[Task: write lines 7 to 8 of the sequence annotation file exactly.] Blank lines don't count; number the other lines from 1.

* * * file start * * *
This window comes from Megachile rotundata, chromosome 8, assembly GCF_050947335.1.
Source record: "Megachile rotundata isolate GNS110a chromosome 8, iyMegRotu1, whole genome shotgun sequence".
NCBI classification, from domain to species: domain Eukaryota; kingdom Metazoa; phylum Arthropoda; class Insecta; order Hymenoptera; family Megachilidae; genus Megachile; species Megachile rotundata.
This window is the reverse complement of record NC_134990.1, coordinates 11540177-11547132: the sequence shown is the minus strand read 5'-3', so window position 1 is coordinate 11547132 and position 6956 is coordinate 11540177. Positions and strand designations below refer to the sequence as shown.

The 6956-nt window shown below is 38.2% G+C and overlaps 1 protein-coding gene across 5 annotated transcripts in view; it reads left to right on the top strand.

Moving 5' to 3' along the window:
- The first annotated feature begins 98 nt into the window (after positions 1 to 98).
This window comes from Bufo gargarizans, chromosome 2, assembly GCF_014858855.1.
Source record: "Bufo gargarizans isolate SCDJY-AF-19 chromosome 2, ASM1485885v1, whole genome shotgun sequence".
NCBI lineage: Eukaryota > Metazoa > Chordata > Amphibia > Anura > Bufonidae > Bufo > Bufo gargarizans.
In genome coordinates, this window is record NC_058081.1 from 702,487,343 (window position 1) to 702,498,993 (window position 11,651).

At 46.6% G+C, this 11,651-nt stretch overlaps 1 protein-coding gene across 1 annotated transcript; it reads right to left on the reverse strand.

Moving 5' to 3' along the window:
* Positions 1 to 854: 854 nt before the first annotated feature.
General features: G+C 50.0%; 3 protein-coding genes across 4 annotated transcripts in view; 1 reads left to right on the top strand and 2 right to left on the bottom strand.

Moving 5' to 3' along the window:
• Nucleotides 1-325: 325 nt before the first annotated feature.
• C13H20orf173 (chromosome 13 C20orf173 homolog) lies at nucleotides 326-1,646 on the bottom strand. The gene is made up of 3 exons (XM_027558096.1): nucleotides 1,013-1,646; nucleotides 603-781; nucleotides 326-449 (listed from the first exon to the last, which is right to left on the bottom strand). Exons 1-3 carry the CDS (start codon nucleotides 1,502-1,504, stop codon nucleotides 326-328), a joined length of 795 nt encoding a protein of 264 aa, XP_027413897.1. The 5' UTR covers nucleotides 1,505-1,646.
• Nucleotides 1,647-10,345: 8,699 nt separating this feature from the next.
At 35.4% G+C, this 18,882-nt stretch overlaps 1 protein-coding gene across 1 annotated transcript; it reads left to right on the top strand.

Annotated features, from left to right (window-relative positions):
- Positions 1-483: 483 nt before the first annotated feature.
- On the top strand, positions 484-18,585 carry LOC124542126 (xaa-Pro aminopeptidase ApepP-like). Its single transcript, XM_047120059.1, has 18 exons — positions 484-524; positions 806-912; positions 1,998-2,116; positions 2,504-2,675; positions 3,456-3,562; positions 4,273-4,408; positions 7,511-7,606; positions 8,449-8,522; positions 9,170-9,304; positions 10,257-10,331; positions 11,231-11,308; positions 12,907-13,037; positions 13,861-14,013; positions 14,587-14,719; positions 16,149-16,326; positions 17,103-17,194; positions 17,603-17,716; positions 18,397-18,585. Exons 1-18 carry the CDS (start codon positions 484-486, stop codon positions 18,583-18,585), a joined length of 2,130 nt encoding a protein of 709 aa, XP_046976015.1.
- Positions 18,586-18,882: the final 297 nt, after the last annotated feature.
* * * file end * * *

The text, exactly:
- The first annotated feature begins 98 nt into the window (after positions 1 to 98).
This window comes from Bufo gargarizans, chromosome 2, assembly GCF_014858855.1.